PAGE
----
Lubetich joined Snap’s San Francisco office in 2016, after working at Google, and regularly visited the company’s headquarters in Venice, Calif. She was the first woman in an office of roughly 20 engineers when she started. By the time she left, the San Francisco office had grown to more than 100 employees, including close to two dozen women.
During her tenure, Lubetich observed other incidents inside Snap that she said contributed to a “toxic” workplace culture. Though she didn’t report them to HR, Lubetich told Cheddar she witnessed overly macho competitions and male-dominated turf wars between managers and their departments that one of her colleagues told her “was a dick-measuring contest.”
She witnessed male coworkers boasting that they took only a couple of days off when their children were born and all-male push-up competitions in the office. She said she overheard male colleagues referring to a co-ed soccer league for employees as “boys’ night,” and there were hot tub parties after work where alcohol flowed freely.
Snap provides up to eight weeks of flexible, paid paternity leave, according to Ritti, Snap’s VP of communications. She said the average paternity leave taken at the company is more than four weeks.
“Within just the last six months we’ve fully reorganized our engineering department, established clear priorities, formalized a mentorship program, instituted a fairer promotion process, and assigned new and more diverse leadership who are also fully accountable to their teams,” Ritti said.
Coming to grips with diversity
Even as Snap tries to improve its culture, the company has struggled to retain women in senior HR roles.
A couple of weeks before she left Snap, Lubetich met with the company’s new vice president of human resources, Kathy Mandato. Lubetich said they talked for a couple of hours, and she remembered Mandato ending the conversation by assuring her that Snap would fix the cultural issues they discussed.
A few weeks later, Mandato left after only five months on the job. She was the third woman to leave after leading Snap’s HR department for less than a year. Mandato didn’t respond to multiple requests for comment, and Snap declined to say why she left.
Unlike many of its tech-industry peers, Snap has not publicly released numbers about the diversity of its workforce, nor would the company share its full diversity numbers when asked by Cheddar.
But Snap did share with Cheddar that 13 percent of its technology-related roles are filled by women, and 22 percent of its directors and more senior managers are women. Five of the more than two dozen vice presidents and above are women. Snap’s seven-person board includes one woman.
Snap’s struggle to achieve both gender and racial diversity isn’t a unique challenge in the tech industry. The representations of racial minorities and women are often even lower at the senior leadership level of most tech companies.
“They’re going to be just as bad as any other tech company,” Lubetich said of Snap’s diversity numbers. “At least releasing them shows you’re willing to own up to how bad it is. People just haven’t put that pressure on Snap.”
Snap has mostly avoided the same kind of external pressure to diversify its ranks as other tech giants like Facebook and Uber. But in 2016, the app maker did come under fire for two of its animated face filters: one that depicted an East Asian character with squinting eyes and another of the singer Bob Marley that sparked outrage, with some calling it digital “blackface”.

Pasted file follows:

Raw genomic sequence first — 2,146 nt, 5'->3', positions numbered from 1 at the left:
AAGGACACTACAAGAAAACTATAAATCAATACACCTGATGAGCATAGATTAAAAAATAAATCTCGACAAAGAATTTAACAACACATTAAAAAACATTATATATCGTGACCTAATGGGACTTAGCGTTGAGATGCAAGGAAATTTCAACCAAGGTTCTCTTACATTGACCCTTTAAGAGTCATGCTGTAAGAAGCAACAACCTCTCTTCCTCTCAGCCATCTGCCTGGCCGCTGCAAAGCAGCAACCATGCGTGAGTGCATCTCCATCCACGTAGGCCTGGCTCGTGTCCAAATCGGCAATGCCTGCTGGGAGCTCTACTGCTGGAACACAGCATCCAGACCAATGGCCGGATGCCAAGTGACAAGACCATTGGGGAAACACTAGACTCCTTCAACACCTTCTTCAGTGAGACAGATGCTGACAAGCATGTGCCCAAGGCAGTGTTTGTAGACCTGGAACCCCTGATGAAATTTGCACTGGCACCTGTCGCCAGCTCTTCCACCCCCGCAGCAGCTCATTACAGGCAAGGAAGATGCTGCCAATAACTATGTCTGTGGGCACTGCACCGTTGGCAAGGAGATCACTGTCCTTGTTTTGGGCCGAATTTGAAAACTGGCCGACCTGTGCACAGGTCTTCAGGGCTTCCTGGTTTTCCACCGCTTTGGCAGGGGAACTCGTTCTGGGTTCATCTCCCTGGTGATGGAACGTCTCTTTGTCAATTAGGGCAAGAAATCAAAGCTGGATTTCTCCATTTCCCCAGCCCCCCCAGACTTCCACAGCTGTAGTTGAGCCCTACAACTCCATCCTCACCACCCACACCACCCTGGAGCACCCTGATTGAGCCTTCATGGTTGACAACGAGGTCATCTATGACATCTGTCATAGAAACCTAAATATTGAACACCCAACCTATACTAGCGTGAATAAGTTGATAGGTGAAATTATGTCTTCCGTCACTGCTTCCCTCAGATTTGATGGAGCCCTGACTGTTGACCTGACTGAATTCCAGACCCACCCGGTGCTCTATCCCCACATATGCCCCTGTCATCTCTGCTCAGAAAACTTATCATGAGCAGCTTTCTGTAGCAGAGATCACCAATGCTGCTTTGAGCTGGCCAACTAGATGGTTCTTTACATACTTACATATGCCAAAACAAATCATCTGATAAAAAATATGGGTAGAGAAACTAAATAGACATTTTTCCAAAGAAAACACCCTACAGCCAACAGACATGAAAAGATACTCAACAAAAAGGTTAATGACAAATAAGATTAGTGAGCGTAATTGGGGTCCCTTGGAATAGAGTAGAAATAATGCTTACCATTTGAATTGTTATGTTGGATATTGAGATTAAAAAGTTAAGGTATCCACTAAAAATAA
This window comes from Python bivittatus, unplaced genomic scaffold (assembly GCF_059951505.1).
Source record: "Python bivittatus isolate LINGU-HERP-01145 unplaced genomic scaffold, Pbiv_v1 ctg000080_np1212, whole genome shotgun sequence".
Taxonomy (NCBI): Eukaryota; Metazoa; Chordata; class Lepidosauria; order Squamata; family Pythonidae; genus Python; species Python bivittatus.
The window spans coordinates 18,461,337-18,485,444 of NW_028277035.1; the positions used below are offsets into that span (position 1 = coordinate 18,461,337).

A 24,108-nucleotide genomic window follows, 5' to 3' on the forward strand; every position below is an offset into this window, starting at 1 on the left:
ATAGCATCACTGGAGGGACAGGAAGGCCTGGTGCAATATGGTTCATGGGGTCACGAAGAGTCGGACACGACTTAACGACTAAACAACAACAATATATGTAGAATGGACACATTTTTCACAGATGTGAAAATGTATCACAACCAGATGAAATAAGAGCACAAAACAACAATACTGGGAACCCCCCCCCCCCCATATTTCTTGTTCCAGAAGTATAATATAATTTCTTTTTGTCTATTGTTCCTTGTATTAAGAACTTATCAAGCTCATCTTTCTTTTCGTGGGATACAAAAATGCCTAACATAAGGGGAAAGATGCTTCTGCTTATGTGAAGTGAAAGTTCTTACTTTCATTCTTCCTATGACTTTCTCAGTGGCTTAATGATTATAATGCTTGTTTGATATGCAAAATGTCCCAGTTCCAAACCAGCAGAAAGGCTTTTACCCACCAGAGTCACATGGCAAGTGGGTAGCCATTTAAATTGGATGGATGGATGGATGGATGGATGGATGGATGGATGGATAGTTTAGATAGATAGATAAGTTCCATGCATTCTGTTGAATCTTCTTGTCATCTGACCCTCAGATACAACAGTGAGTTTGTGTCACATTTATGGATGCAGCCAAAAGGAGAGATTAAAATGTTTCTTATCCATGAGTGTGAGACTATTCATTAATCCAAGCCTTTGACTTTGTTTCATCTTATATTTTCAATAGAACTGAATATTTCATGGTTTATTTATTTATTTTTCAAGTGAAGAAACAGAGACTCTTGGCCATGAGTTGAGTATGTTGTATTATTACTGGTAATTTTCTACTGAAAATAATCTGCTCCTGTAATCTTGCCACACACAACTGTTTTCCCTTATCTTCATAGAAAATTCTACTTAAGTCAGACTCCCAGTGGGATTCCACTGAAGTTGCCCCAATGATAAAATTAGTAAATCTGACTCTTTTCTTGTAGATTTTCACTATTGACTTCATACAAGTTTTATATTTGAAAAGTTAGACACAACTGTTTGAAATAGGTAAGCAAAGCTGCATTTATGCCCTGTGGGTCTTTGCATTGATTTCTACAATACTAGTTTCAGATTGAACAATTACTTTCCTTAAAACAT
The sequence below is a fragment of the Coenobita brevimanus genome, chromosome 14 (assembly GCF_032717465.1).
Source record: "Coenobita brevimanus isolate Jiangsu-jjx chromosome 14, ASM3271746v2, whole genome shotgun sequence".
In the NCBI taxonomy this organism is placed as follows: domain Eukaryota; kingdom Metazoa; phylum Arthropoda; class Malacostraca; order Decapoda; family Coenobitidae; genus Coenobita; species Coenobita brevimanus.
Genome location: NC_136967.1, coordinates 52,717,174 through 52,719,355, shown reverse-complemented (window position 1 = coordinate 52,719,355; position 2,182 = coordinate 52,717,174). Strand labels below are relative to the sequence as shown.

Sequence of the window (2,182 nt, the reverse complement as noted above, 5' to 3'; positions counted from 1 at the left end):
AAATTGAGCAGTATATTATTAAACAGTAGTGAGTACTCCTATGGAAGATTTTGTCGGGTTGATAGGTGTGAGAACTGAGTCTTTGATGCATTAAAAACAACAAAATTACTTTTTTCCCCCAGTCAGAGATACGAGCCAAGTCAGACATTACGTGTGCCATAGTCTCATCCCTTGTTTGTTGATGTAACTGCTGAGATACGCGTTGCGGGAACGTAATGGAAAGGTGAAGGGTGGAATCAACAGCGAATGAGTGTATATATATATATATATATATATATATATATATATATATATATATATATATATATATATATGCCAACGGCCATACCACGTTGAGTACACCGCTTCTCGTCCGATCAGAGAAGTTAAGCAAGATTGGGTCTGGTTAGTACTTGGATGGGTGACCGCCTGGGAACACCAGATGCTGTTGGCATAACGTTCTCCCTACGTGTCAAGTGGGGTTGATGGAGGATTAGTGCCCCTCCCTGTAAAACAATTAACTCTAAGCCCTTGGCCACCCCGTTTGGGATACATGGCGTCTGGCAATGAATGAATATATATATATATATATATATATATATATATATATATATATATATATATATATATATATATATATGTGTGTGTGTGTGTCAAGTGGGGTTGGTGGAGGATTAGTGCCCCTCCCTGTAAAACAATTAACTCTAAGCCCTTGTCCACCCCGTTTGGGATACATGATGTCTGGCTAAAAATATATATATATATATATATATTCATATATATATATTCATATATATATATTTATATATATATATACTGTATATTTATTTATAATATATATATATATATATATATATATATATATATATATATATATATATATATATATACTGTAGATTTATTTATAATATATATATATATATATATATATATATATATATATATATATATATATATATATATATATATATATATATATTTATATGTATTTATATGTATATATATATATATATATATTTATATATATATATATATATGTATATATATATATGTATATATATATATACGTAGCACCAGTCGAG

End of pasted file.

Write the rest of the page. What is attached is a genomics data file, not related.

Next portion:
The company began official efforts to diversify its workforce in late 2015 when it hired recruiter Jarvis Sam, who left Snap in April to join Nike. Sam didn’t respond to multiple requests for comment.
Ritti said that the company has always employed three to six people focused on diversity and inclusion and that it is interviewing candidates to replace Sam. She also said that the company began offering unconscious bias training for employees last year and has since made it mandatory for the entire company.
Snap confirmed to Cheddar that it made its diversity numbers internally available to employees for the first time in early 2017 and provided an update to employees on its efforts a few months ago.
In that February 2018 internal update for employees, which Snap shared with Cheddar, Jarvis Sam wrote that the company had achieved “modest gains in the percentage of women and underrepresented people of color holding leadership positions or working in tech roles” since early 2017. He also said that the company had hired an external firm to “conduct a rigorous review of our gender pay equity.”
Shortly after Lubetich sent her email to the engineering department on her last day, Jerry Hunter, then the vice president of core engineering, responded to the message thread.
He said he and members of Snap’s Women in Engineering group “are committed to making Snapchat an even more inclusive place,” according to a copy of his email obtained by Cheddar.
“I’d also like everyone on this thread to understand that I take inclusion at Snapchat very seriously,” he wrote. “I know many of you are doing work to make Snap better.”
Combatting low morale
Snap is facing its most trying period in the company’s nearly seven-year history. It has failed to meet Wall Street’s expectations for growth amid fierce competition from Facebook, and its stock is trading roughly 50 percent below its high from over a year ago, just after its public offering in March 2017.
That external pressure has been compounded by internal criticism of its widely panned app redesign, multiple rounds of layoffs, and upheaval within top management, former and current employees said.
The company has maintained a thick veil of secrecy that has frustrated employees. Teams at Snap operate on a need-to-know basis, meaning that information is not freely shared across the organization. Employees have shared “Game of Thrones” memes with each other to illustrate turf wars between different managers and their teams.